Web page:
Ours was an abundant land. Our forests, meadows, creek sides, marshes and seashores offered many plants for our use. – Dave Elliott Sr., 1980
Climbing up the summit at Beacon Hill Park in Victoria, BC, visitors can see a plaque affixed to a rock that reads: When Victoria was settled in 1843, this area was a natural park (….).
Or so the Europeans who arrived by ship in 1842 thought. They were exploring the South coast of Vancouver Island, looking for the perfect spot for a new British settlement. James Douglas, who would later become the Governor of the Colony of Vancouver Island, was on board the ship. Upon seeing the area around what later became known as Beacon Hill Park, he wrote: “The place itself appears a perfect Eden in the midst of the dreary wilderness of the North.”
Like his cohorts, Douglas was taken with the sheer endless meadows of colourful plants, open grassland and beautiful natural setting with the ocean and hills on the horizon. It reminded him of the perfect English countryside, and it looked very suitable for farming. And with that, a plan was set in motion to return the next year and begin construction of Fort Victoria. When the settlers returned, they brought their cattle, sheep, pigs and ploughs and began to transform the landscape.
What was perhaps lost initially on Douglas and his crew was that the area they had picked out for their settlement was already farmland. The colourful plants they saw, chief among them the Blue Camas, had been grown and harvested for centuries, perhaps millennia, by the Lekwungen, the Indigenous Coast Salish people who inhabited the land that Fort Victoria was built on.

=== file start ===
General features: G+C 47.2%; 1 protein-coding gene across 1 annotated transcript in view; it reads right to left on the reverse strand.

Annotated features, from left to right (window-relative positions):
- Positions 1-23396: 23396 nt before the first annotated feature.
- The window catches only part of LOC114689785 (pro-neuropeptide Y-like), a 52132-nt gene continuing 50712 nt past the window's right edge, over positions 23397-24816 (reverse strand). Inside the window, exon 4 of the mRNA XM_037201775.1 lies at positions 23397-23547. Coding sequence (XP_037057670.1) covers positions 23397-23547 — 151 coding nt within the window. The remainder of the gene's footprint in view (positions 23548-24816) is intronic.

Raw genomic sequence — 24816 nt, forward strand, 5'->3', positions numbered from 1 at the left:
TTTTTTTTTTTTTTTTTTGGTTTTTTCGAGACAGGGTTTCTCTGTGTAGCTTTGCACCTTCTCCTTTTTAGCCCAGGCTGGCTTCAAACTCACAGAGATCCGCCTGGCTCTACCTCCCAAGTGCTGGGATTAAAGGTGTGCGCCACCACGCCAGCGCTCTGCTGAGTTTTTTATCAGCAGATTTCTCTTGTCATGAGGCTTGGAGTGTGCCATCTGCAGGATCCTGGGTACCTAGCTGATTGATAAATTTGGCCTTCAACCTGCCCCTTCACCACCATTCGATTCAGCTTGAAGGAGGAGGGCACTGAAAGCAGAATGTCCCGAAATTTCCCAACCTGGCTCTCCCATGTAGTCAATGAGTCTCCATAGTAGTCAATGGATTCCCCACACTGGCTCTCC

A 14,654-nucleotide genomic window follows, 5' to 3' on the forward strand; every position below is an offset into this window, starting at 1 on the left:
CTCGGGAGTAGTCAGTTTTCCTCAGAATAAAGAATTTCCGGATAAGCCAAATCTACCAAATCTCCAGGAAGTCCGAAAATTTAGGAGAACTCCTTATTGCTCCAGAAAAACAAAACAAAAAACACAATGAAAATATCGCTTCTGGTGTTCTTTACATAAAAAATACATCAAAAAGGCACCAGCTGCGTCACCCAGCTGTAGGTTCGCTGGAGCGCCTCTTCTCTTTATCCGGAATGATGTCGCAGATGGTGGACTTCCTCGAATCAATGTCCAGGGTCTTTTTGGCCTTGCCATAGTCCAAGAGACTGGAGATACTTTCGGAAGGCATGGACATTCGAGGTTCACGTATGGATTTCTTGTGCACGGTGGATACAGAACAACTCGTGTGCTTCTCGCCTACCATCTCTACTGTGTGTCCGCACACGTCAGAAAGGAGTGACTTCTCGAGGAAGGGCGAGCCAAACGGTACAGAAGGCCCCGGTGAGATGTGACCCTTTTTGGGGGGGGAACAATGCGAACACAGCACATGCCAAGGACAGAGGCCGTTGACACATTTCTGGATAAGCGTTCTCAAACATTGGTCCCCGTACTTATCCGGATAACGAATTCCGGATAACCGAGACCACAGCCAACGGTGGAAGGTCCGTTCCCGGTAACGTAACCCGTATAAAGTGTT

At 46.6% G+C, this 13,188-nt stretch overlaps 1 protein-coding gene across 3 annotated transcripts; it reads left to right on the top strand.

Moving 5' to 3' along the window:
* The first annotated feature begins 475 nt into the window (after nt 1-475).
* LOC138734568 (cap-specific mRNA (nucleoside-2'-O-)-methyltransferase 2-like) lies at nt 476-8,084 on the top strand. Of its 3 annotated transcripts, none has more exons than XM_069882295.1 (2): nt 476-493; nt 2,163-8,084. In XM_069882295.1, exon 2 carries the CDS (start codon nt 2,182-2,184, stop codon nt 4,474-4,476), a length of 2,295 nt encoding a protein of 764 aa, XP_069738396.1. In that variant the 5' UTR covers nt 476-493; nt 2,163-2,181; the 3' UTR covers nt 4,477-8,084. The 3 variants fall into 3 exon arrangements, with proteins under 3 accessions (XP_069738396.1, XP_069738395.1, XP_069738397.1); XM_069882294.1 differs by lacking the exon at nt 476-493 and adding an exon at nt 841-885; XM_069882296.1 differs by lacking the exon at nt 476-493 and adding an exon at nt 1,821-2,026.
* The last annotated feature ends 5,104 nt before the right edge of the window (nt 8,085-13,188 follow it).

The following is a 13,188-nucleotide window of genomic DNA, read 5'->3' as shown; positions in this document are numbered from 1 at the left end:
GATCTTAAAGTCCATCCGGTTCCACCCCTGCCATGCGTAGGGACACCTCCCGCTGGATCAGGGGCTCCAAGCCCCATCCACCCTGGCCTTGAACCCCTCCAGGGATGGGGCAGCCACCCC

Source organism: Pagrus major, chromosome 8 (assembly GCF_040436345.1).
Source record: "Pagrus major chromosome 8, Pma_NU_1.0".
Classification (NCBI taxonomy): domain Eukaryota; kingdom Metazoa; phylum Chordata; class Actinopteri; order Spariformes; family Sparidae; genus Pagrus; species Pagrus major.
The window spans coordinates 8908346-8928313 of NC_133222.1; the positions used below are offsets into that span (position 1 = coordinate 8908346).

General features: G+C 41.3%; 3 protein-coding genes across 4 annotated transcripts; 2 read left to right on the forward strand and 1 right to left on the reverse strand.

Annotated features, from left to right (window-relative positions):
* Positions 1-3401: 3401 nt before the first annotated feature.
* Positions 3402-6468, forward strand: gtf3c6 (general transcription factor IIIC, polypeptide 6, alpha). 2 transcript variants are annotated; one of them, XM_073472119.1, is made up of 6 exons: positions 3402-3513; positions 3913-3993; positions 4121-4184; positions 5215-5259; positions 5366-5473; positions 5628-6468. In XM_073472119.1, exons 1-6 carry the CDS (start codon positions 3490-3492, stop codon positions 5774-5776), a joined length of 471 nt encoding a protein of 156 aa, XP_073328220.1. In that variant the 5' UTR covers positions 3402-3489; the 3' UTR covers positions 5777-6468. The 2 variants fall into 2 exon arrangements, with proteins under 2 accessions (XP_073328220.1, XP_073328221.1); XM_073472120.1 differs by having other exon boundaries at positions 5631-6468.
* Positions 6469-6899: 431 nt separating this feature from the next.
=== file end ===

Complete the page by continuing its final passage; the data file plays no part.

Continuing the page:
The two species of Blue Camas, the Common Camas and the Great Camas are in the Lily family. They are usually deep blue, star-shaped flowers with edible bulbs. The Lekwungen harvested them as a plentiful source of carbohydrates and an important supplement to a diet that consisted mainly of fish and meat.
All in all, about 70 different plants were used as sources for food. Another 50 different plants were used to make the things the Lekwungen needed – medicine, tools, fibre, dye, and fire.
Camas harvesting was an important social and cultural activity in an economy based on hunting, fishing, and plant harvesting. Entire families would travel great distances to collect the necessary resources. In the case of Camas, work camps would be set up in the area all around today’s Beacon Hill Park, where they would weed, harvest, and burn the fields in preparation for the next harvest, and to increase their yield. It was a time of reunion. It was a way of life.
All those traditions reflected a close relationship with the land and the plants, and it was done on a sustainable scale. The practice of gathering the foods, preparing them, and eating them was all part of the culture and helped to secure a diet that sustained the population.
However, with the establishment of Fort Victoria, Indigenous control over the use of the land ceased. The Camas fields were largely lost to the plough and livestock, and the Lekwungen were uprooted several times according to the colonialists’ preferences. Urbanization and pollution did the rest to bring the traditional land management of the Camas fields to an end.
Today the Blue Camas can still be seen on Southern Vancouver Island in wild meadows bordering the Salish Sea, and sporadically in Beacon Hill Park. They are remnants of what was once an important piece of Lekwungen culture and livelihood.
But recently there appears to be a renewed interest among young aboriginal peoples to learn about their culture, heritage and traditional languages. There is a strong desire for cultural restoration and the retention of knowledge of plants and their uses. This growing interest could be the difference in bringing back traditional cultivation of the land and the Blue Camas.
And with that, let’s finally update the plaque on the summit of Beacon Hill Park. What attracted Douglas was not a natural park, but Indigenous farmland, the result of effective land management by the Lekwungen.
(Image: ‘Blue Camas’ by Stuart Pagaduan)